changing to 200 amp service
I am in need of upgrading our electrical service. Well, I think I am at least. First I'll start out that I am not a licensed electrician, but I have done wiring. rewired my last house, and have rewired about half of this one. That being said, I will most likely hire an electrician for at least making the connections at the meter and such.
Okay. the house is about 100 years old. the previous owners did a little work, but even that is getting old. There was an addition added on about 40 years ago. The meter was moved to the west side of the garage on the addition, because it is closer to the pole. On the inside of the garage there is a breaker panel. I am guessing it is pretty old. It has push in style breakers. The breakers were for the addition, but when I redid the addition, I rewired it all and moved the breakers to the panel in the basement of the old part of the house. the panel in the garage has a main breaker for the panel in the old part of the house. The wire runs up to the attic of the garage, through a soffit, and down through the old meter location to the panel in the old part of the house. the panel in the old part of the house has a 150 amp main breaker. The wire to that panel is most likely to small. It seems to be a 4 gage wire. I got a little concerned when I noticed a buzzing noise from the panel in the garage whenever we use something like the electric dryer or range.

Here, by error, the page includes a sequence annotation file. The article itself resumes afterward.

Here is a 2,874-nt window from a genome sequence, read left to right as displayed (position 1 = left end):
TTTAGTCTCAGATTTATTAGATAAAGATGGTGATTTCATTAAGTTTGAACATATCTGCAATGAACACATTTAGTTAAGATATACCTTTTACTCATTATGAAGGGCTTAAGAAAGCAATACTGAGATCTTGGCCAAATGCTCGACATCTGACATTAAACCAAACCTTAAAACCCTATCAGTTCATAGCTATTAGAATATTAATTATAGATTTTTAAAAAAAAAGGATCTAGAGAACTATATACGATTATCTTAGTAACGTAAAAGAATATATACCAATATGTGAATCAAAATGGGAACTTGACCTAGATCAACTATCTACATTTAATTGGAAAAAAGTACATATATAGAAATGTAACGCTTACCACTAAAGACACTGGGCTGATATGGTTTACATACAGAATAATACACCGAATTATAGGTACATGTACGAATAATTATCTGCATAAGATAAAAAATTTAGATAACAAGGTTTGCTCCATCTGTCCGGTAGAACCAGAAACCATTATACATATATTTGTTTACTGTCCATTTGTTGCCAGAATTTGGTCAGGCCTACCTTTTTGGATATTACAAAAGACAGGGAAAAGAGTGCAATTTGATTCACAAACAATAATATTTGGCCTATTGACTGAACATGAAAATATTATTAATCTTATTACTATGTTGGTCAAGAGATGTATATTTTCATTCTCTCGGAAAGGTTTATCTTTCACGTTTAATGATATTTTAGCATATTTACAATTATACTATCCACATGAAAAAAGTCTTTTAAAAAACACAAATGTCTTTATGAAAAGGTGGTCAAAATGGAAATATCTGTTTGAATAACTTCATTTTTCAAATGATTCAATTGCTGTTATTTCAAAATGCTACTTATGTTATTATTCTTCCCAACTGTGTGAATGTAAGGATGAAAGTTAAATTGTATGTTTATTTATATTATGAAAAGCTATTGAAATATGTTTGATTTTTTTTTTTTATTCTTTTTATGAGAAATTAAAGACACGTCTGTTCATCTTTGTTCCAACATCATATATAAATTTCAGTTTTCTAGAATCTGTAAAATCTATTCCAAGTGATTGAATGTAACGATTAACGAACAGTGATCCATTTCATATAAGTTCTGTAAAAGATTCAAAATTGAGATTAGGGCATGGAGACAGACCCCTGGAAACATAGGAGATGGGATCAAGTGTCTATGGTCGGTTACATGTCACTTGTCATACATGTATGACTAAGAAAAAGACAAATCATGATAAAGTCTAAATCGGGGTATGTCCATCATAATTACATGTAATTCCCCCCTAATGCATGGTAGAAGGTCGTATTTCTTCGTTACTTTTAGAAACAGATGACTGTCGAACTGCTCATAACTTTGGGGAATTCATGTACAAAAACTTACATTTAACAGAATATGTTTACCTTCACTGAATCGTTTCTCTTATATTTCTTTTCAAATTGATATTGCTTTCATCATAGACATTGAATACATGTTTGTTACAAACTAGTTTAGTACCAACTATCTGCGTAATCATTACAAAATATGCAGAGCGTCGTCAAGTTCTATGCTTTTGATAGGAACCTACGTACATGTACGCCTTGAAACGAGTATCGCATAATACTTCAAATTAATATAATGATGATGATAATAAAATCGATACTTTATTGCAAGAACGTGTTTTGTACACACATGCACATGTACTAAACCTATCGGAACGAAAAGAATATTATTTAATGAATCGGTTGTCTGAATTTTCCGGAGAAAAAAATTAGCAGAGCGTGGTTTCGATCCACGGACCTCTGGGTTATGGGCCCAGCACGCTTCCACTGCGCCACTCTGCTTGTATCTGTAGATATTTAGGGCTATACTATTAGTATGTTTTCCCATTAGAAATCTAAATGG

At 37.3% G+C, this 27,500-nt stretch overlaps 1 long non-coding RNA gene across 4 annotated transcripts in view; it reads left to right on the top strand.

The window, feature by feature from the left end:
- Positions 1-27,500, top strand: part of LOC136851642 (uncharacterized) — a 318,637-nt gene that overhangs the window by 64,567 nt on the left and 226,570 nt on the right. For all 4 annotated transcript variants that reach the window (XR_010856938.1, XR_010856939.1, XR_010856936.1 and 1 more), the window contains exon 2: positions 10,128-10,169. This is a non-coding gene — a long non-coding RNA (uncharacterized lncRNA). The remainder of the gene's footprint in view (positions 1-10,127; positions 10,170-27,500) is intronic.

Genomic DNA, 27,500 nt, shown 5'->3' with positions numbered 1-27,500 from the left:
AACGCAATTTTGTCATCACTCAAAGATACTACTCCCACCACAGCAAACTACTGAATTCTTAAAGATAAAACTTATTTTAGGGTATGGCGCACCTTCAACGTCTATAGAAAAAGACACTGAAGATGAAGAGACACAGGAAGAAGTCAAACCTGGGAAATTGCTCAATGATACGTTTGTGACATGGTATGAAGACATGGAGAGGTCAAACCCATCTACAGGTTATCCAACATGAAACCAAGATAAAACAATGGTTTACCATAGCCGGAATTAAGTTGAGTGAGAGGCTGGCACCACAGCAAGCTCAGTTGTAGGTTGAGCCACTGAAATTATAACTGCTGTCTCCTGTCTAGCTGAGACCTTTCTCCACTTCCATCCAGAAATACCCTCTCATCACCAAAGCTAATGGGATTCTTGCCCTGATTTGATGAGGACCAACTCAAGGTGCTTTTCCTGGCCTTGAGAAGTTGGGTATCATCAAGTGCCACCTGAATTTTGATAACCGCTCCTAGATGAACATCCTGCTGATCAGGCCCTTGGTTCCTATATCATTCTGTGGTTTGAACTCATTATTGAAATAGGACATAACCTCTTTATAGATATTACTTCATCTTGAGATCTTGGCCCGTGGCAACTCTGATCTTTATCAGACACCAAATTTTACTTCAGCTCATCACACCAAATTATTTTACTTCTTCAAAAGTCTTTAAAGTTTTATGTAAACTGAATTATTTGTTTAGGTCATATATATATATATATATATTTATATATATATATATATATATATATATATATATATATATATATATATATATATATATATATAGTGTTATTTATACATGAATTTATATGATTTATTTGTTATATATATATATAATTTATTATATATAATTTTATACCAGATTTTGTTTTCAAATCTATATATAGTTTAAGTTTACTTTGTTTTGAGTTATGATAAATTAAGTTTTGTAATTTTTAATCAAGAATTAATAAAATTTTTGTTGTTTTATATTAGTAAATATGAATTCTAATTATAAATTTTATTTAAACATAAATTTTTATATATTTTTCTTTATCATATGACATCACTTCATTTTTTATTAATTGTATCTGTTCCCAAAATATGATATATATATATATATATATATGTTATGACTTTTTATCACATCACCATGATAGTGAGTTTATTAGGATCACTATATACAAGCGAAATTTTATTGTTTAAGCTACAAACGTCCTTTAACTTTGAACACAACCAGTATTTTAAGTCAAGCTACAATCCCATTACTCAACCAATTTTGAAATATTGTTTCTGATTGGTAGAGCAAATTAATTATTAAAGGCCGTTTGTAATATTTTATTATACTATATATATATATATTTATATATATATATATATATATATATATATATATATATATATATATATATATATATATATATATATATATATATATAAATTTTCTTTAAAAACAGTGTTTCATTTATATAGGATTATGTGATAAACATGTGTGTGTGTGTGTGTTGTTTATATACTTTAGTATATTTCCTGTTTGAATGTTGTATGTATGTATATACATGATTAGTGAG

My village tells me I have 200 amp capabilities. What I would like to do is install a new 200 amp box in the basement of the addition, which is part basement and part crawl space. I want it there because it is closer to the garage and the meter, and that way I know all the new wiring I did in the addition will reach. All the circuits for the addition will be moved to this panel. I would install a 100 amp breaker and run wire to the panel in the old part of the house. then I could move circuits over to the 200 amp panel as I get them rewired.
For upgrading to 200 amp, I know I need a new meter socket installed, and a disconnect switch. the panel in the garage won't be needed anymore. My options would be to run the new 2/0-3 wire from the disconnect switch to the 200 amp panel in the basement via the attic or down to the ground, over about 20 feet, and through the crawl space, then a straight shot to the new panel location. I installed a 2" pvc pipe in the wall when I redid the addition for running wire. I could run the new wire up and through the attic and down that pipe and straight in to the panel. The first option would use less wire. The second option there would not be conduit running along my foundation. I guess I could put it under ground, but that would add a few more feet of wire to buy.
One electrician wanted to move the meter back to the old location, and not even mess with a new panel. There is very little clearance at the top or the one side of the 150 amp panel in the old part of the house, and we are considering upgrading to electric heat. We already have electric dryer, electric range, electric water heater, and electric baseboard heat in a few rooms.